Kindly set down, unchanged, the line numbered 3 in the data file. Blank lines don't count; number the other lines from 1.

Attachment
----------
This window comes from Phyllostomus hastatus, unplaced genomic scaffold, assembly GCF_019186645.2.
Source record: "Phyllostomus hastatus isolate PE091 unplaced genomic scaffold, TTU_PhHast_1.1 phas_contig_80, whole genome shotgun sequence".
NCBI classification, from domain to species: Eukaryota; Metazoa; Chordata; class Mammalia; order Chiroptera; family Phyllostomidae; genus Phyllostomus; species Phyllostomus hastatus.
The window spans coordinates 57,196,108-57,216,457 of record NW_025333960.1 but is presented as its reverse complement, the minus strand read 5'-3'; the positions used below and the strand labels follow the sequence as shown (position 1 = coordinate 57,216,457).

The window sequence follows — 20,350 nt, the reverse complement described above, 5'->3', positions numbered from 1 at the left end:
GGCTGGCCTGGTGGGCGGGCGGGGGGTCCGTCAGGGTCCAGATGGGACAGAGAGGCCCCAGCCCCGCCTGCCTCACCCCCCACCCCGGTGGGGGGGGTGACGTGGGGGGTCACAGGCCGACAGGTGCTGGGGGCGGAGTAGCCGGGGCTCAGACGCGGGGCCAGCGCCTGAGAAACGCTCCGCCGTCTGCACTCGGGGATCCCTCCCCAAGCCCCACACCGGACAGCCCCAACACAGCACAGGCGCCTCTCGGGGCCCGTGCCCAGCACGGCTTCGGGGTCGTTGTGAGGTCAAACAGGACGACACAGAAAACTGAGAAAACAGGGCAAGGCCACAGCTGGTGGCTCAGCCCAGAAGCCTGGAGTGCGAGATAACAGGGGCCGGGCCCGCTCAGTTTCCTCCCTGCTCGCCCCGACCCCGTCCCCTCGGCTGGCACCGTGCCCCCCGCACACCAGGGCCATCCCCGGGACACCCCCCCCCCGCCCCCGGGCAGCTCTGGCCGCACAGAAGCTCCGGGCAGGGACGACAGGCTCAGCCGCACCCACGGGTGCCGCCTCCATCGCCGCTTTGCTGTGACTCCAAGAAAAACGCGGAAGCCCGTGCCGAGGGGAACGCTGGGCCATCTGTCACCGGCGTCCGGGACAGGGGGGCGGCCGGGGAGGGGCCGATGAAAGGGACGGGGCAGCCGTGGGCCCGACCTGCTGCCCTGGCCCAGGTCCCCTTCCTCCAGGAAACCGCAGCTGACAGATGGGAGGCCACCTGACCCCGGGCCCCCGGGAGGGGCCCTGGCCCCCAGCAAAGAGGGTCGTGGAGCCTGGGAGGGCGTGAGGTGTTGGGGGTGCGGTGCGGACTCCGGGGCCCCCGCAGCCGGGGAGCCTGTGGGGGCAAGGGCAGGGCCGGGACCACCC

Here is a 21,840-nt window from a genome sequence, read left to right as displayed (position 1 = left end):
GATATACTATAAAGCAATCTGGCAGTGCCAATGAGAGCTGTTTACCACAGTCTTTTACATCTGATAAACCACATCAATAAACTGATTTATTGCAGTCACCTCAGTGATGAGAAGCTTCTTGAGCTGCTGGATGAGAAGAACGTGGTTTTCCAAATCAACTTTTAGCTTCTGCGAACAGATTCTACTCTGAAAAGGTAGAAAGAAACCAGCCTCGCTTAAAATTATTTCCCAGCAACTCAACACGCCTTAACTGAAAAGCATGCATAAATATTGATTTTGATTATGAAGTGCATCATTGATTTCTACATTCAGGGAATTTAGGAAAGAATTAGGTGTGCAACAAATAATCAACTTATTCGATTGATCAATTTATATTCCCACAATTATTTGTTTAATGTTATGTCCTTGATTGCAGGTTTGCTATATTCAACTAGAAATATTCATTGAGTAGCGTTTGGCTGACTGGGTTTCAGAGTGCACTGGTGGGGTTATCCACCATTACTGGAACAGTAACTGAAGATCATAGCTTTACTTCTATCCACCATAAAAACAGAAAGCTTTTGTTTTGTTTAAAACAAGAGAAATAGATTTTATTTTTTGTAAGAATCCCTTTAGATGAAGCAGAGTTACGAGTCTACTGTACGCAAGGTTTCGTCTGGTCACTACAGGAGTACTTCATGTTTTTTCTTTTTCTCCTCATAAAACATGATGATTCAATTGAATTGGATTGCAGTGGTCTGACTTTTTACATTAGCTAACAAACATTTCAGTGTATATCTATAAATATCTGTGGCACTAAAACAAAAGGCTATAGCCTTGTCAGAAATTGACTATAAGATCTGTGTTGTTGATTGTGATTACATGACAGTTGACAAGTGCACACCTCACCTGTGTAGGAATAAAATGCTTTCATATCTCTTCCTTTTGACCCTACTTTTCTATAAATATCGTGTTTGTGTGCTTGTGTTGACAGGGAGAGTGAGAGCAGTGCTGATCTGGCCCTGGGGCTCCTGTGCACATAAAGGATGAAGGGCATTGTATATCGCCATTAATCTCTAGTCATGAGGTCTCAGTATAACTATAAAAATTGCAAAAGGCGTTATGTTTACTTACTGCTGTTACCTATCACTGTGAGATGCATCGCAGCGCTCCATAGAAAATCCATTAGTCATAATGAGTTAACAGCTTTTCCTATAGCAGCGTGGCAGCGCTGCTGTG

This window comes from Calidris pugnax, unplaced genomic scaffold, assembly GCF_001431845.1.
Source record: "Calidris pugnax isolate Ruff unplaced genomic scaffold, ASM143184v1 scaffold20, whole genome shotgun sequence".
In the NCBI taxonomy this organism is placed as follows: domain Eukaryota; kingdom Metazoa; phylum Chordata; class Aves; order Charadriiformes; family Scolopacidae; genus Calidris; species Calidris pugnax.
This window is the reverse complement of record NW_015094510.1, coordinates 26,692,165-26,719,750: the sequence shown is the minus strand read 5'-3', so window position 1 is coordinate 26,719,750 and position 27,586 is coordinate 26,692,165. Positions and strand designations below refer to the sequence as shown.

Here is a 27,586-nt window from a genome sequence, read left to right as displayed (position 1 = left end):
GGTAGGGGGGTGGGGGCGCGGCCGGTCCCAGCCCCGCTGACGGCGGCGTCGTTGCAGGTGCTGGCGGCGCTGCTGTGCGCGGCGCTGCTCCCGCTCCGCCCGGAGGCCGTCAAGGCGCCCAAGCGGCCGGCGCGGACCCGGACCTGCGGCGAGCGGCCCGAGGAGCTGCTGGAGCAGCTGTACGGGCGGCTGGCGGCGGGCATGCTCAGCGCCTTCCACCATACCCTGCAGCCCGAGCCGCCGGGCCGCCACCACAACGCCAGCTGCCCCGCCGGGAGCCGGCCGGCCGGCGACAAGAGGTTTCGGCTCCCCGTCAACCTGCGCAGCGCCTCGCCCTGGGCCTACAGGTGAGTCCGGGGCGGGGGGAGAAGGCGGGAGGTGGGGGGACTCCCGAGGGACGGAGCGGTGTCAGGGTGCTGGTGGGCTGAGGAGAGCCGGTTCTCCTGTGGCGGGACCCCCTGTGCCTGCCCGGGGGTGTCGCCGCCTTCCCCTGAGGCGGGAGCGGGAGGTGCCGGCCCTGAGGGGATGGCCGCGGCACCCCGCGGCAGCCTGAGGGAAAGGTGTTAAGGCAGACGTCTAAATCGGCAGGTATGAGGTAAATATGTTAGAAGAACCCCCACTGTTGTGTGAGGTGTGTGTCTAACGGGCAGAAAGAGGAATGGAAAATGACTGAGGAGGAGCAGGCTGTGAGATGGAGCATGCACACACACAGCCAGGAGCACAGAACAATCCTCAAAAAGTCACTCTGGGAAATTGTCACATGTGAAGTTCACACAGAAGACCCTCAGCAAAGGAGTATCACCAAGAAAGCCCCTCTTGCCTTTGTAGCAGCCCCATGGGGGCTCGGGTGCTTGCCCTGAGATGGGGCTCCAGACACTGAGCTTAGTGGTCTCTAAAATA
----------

NCBI classification, from domain to species: Eukaryota; Metazoa; Chordata; class Mammalia; order Chiroptera; family Phyllostomidae; genus Phyllostomus; species Phyllostomus hastatus.